Greenhouse gas emissions from ruminant livestock vary considerably depending on production conditions. In sub-Saharan Africa, for example, levels of emissions per kg of edible milk protein are several times higher than in Europe or North America.
Photo: J. Boethling


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Livestock production is responsible for a large amount of greenhouse gas (GHG) emissions. However, numerous approaches have been developed to reduce these emissions and thus lower environmental pollution caused by livestock husbandry. This article shows where interventions are possible and which hurdles have to be cleared in implementing the various measures needed.

Increasing consumption of livestock products due to changes in people’s diet and greater food demand of a growing world population has been highlighted by the scientific community and public media as a major threat to the global climate system as well as other aspects of the global environment, specifically land degradation, water pollution and biodiversity loss (FAO, 2006). Increasing greenhouse gas (GHG) concentrations in the atmosphere (particularly carbon dioxide – CO2, methane – CH4 and nitrous oxide – N2O) are driving global climate change (IPCC, 2013). Enteric fermentation during feed digestion by ruminants is a major source of atmospheric CH4 (see Figure on page 33). Moreover, CH4 and N2O are released following excretion of faeces and urine e.g. on pastures, as well as during storage and application to agriculture land. In total, it is estimated that livestock-related GHG emissions, defined as the “sum of emissions from enteric fermentation and manure emissions, plus emissions from cropland for feed cultivation”, represent over 80 per cent of total agriculture emissions or 12 per cent of total global anthropogenic emissions (Tubielle et al., 2013).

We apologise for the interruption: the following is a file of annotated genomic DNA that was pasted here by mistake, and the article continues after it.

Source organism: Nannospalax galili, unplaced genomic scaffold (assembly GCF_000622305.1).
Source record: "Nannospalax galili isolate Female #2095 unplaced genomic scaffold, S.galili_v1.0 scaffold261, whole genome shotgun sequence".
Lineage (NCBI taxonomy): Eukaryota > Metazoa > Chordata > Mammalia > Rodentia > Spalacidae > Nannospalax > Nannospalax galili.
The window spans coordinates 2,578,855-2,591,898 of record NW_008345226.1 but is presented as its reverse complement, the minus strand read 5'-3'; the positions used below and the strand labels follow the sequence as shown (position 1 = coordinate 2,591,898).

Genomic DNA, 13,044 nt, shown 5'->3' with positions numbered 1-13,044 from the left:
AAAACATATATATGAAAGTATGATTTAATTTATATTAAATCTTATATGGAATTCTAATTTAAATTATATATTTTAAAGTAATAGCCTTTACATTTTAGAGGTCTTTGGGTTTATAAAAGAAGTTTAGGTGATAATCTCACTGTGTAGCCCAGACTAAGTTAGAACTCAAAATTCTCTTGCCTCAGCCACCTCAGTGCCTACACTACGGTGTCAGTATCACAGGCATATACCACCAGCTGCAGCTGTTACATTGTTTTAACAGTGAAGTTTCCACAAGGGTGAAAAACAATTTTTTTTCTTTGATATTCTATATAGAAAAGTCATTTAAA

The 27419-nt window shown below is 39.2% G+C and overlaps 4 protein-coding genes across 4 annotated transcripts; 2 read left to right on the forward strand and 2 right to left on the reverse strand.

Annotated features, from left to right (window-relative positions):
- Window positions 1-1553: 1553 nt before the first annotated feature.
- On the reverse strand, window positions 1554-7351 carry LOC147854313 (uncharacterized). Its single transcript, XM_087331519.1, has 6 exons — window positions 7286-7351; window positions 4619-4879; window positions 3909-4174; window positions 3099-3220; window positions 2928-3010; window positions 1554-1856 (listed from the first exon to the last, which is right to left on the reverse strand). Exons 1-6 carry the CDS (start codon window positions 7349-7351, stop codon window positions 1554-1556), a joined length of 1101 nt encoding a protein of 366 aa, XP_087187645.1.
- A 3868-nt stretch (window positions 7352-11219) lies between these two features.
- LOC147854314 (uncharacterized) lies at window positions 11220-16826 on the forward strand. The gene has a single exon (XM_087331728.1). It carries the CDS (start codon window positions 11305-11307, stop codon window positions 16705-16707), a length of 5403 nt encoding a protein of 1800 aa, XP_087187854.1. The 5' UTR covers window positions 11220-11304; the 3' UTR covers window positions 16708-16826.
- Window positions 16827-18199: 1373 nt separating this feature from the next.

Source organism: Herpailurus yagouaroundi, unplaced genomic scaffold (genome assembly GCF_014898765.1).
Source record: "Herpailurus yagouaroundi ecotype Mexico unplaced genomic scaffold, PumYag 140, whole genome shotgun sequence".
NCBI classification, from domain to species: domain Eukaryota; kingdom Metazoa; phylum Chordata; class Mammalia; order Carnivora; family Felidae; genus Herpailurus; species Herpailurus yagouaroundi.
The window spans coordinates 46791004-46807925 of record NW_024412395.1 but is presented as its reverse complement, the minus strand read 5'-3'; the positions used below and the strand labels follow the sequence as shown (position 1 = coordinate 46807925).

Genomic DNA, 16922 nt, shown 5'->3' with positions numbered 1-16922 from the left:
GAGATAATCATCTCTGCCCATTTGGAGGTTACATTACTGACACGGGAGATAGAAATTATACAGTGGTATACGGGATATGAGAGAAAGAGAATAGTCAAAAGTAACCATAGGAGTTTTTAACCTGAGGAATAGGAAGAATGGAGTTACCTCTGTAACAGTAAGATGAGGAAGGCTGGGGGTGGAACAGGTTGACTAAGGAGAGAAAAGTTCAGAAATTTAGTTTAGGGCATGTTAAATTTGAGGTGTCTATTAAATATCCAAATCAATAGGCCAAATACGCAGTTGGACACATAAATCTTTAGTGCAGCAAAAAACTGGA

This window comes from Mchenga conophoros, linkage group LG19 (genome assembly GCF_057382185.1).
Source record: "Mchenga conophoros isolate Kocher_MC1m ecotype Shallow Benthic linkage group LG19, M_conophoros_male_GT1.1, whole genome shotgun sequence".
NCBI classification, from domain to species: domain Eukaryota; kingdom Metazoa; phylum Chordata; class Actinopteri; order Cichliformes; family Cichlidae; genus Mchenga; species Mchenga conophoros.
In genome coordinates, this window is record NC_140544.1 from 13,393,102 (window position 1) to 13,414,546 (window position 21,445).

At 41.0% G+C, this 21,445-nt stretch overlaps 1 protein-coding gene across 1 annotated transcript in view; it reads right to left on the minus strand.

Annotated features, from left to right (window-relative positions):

Regional discrepancies

Dairy and beef cattle in the more developed regions (Europe incl.

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